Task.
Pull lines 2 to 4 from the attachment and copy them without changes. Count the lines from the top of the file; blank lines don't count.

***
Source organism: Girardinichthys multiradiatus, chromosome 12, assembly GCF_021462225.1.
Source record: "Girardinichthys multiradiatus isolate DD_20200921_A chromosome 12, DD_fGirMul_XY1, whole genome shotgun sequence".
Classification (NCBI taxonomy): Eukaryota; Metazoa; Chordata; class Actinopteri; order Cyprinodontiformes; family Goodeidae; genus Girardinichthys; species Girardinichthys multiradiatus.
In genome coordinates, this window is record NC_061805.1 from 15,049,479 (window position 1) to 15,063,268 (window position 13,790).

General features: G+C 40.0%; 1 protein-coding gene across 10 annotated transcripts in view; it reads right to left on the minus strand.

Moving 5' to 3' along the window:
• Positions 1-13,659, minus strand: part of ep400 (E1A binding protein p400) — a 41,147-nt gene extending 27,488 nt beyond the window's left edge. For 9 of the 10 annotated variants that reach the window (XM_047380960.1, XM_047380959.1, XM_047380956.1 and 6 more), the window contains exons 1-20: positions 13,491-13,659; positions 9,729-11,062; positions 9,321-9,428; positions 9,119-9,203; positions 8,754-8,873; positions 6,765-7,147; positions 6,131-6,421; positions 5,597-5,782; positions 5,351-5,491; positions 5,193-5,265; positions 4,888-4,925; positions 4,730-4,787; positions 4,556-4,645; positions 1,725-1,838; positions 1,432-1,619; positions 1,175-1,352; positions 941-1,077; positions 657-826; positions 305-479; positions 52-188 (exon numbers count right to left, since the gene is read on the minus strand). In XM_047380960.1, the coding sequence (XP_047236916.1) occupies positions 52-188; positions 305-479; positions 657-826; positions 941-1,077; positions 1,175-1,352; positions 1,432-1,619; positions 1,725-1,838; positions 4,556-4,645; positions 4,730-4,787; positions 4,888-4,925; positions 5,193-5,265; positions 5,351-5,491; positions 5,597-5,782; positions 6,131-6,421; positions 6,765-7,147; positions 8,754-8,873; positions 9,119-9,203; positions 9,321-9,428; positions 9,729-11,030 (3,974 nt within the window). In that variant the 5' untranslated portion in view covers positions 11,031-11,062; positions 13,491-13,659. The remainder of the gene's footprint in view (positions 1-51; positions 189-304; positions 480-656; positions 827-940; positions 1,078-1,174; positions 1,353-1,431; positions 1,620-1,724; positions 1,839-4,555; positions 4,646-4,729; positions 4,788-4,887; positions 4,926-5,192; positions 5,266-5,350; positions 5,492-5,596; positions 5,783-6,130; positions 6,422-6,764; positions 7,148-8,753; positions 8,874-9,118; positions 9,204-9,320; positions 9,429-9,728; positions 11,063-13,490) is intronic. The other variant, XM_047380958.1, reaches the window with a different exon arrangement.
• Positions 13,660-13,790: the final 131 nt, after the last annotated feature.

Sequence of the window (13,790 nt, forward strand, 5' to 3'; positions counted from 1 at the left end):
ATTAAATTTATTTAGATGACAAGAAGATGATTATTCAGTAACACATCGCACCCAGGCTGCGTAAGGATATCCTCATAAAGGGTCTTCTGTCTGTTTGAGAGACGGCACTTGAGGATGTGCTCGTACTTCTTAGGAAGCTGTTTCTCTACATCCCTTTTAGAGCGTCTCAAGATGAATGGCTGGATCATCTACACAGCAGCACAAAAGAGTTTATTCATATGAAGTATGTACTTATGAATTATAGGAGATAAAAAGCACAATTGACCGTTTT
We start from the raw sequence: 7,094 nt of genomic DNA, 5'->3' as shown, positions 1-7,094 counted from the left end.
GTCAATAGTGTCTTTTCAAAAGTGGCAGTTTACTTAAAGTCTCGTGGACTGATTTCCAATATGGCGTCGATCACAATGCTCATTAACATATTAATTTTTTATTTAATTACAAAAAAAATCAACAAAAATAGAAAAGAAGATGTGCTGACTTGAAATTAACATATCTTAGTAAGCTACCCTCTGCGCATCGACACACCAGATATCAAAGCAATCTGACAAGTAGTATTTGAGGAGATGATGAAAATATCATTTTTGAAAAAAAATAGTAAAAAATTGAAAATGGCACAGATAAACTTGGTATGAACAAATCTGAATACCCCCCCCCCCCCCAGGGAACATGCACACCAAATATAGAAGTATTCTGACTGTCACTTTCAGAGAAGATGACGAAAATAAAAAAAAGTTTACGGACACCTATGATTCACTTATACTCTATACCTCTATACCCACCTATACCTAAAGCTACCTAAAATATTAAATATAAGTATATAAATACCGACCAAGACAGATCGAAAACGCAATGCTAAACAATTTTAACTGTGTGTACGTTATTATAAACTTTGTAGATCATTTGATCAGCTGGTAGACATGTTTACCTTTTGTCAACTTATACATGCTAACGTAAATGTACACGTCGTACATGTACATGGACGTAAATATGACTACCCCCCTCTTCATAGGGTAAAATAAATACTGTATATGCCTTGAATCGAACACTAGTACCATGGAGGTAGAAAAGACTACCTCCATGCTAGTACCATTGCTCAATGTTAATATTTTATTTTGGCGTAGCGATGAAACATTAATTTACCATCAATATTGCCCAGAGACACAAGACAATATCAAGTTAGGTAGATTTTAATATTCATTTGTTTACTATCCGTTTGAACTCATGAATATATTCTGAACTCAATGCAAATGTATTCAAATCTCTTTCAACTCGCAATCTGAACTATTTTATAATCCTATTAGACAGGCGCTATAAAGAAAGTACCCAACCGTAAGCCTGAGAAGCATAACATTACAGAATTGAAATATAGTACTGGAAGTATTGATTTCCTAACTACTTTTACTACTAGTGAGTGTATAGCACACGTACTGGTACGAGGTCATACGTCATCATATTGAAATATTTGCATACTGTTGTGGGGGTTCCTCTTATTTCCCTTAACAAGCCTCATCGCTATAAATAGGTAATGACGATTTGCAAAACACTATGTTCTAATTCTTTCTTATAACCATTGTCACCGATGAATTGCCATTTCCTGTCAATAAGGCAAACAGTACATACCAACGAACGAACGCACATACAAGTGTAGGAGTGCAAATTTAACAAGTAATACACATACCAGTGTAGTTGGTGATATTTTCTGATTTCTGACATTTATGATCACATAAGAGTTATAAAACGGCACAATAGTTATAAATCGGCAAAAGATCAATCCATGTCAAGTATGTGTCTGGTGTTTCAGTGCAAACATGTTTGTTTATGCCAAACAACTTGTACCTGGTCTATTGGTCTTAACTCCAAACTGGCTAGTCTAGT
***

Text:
Source record: "Girardinichthys multiradiatus isolate DD_20200921_A chromosome 12, DD_fGirMul_XY1, whole genome shotgun sequence".
Classification (NCBI taxonomy): Eukaryota; Metazoa; Chordata; class Actinopteri; order Cyprinodontiformes; family Goodeidae; genus Girardinichthys; species Girardinichthys multiradiatus.
In genome coordinates, this window is record NC_061805.1 from 15,049,479 (window position 1) to 15,063,268 (window position 13,790).